Counterpoint: the myeloperoxidase -463G-->a polymorphism does not decrease lung cancer susceptibility in Caucasians.Cancer Epidemiol Biomarkers Prev 2002; 11(12):1555-9CE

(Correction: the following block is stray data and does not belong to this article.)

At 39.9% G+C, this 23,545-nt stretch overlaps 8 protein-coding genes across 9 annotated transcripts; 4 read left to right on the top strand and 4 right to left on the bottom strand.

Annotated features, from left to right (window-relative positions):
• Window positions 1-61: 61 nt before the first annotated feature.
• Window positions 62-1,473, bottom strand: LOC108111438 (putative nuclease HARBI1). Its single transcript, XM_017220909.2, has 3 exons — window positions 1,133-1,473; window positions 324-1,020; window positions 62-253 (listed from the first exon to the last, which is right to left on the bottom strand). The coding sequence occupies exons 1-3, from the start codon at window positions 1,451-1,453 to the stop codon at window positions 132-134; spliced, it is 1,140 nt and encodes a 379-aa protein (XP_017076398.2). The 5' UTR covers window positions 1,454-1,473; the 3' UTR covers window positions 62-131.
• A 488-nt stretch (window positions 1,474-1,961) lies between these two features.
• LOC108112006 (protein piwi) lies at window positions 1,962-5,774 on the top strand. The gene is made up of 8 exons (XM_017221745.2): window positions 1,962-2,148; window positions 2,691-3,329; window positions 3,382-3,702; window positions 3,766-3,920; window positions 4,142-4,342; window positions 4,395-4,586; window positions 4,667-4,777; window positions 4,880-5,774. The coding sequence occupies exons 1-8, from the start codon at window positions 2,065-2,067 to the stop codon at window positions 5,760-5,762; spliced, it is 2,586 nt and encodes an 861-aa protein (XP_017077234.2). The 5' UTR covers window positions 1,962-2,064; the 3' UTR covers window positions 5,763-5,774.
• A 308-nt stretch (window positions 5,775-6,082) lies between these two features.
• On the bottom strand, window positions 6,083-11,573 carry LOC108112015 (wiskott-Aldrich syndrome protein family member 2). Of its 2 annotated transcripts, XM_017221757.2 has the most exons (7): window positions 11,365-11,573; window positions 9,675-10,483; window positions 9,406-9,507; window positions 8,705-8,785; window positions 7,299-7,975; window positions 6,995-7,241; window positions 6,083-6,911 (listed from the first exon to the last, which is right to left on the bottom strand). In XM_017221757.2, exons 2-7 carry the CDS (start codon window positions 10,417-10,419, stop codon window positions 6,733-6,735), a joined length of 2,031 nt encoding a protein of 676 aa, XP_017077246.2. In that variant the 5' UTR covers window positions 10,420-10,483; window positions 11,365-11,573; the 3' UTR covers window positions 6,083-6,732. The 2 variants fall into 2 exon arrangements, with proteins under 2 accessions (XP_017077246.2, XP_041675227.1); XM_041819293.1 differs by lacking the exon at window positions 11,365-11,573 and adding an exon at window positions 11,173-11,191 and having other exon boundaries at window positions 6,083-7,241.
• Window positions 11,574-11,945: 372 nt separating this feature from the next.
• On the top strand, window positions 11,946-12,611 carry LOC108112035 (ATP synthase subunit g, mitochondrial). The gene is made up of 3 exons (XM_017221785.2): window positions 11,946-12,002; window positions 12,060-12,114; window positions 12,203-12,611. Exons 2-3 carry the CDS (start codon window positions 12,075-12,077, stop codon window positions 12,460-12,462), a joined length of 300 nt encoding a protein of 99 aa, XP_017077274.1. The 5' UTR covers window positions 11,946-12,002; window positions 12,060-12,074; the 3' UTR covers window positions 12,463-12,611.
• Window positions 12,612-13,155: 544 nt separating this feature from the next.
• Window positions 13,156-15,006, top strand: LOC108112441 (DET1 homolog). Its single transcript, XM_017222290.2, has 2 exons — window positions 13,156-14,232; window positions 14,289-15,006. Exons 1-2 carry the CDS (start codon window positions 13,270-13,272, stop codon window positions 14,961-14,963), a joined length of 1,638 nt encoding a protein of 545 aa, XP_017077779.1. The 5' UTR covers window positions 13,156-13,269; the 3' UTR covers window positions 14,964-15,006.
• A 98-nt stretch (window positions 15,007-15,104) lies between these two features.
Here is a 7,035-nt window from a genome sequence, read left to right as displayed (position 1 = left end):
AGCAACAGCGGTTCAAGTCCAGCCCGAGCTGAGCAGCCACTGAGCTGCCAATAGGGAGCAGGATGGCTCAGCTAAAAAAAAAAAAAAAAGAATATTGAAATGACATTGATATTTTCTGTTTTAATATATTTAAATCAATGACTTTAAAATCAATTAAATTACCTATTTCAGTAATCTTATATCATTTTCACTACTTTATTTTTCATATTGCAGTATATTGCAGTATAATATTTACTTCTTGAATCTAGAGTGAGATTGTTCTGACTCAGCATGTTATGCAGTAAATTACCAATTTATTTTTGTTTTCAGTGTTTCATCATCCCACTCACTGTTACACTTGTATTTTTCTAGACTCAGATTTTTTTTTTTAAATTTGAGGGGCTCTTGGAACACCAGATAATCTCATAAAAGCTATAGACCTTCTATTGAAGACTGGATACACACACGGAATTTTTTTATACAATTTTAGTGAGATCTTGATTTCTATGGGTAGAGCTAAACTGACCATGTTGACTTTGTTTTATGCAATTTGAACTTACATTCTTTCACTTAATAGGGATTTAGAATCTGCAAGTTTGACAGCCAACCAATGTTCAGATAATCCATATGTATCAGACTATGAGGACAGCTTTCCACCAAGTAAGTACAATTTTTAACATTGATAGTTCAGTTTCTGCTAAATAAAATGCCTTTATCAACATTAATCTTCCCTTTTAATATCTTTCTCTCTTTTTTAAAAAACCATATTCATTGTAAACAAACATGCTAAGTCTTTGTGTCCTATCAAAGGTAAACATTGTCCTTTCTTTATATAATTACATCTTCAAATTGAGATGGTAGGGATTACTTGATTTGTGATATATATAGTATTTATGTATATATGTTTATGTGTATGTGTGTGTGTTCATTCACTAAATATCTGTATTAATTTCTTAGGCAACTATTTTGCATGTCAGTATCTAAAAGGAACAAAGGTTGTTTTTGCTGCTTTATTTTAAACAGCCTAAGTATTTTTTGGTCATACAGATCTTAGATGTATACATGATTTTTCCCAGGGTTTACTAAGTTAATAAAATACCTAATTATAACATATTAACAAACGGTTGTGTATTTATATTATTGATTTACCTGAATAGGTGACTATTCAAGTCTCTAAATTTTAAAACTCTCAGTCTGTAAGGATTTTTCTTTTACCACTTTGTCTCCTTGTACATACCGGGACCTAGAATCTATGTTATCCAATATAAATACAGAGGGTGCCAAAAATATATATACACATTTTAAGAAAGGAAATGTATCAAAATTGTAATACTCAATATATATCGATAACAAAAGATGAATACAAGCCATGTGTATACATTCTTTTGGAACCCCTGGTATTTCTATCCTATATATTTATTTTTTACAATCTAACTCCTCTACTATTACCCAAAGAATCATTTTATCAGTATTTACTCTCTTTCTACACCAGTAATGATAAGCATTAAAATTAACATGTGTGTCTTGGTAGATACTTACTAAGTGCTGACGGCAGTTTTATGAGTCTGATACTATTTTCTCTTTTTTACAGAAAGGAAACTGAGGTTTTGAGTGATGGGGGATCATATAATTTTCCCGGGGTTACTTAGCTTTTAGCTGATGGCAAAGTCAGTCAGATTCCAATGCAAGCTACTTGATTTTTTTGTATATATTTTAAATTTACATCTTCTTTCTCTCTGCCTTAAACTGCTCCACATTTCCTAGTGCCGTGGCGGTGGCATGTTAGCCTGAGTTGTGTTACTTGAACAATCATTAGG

The myeloperoxidase (MPO) G-to-A substitution polymorphism in the promoter region of the MPO gene has been associated with a 40-70% reduction in lung cancer risk in several studies, although a recent nested case-control study disputes these findings. MPO is involved in the activation of a number of procarcinogens, including benzo(a)pyrene. The variant A allele has been shown to reduce MPO mRNA expression, thus potentially decreasing carcinogen activation. To confirm results from smaller studies, we evaluated this MPO polymorphism in 988 incident Caucasian lung cancer cases and 1128 controls. Logistic regression evaluated the association between MPO genotype and lung cancer risk, adjusting for age, gender, smoking status, time since quitting smoking, and pack-years of smoking. In the controls, the A allele frequency was 21%, and genotype distribution was in the Hardy-Weinberg equilibrium. Compared with the wild-type G/G genotype, the adjusted odds ratios for the A/A and A/G genotypes were 1.15 (95% confidence interval 0.7-1.9, P > 0.2) and 1.03 (95% confidence interval 0.8-1.3, P > 0.20), respectively. A similar lack of association was seen in analyses stratified by smoking status, median age, a number of smoking variables, disease stage, tumor grade, and histological subtype. These findings are in contrast with earlier studies suggesting a protective effect of carrying the variant A allele.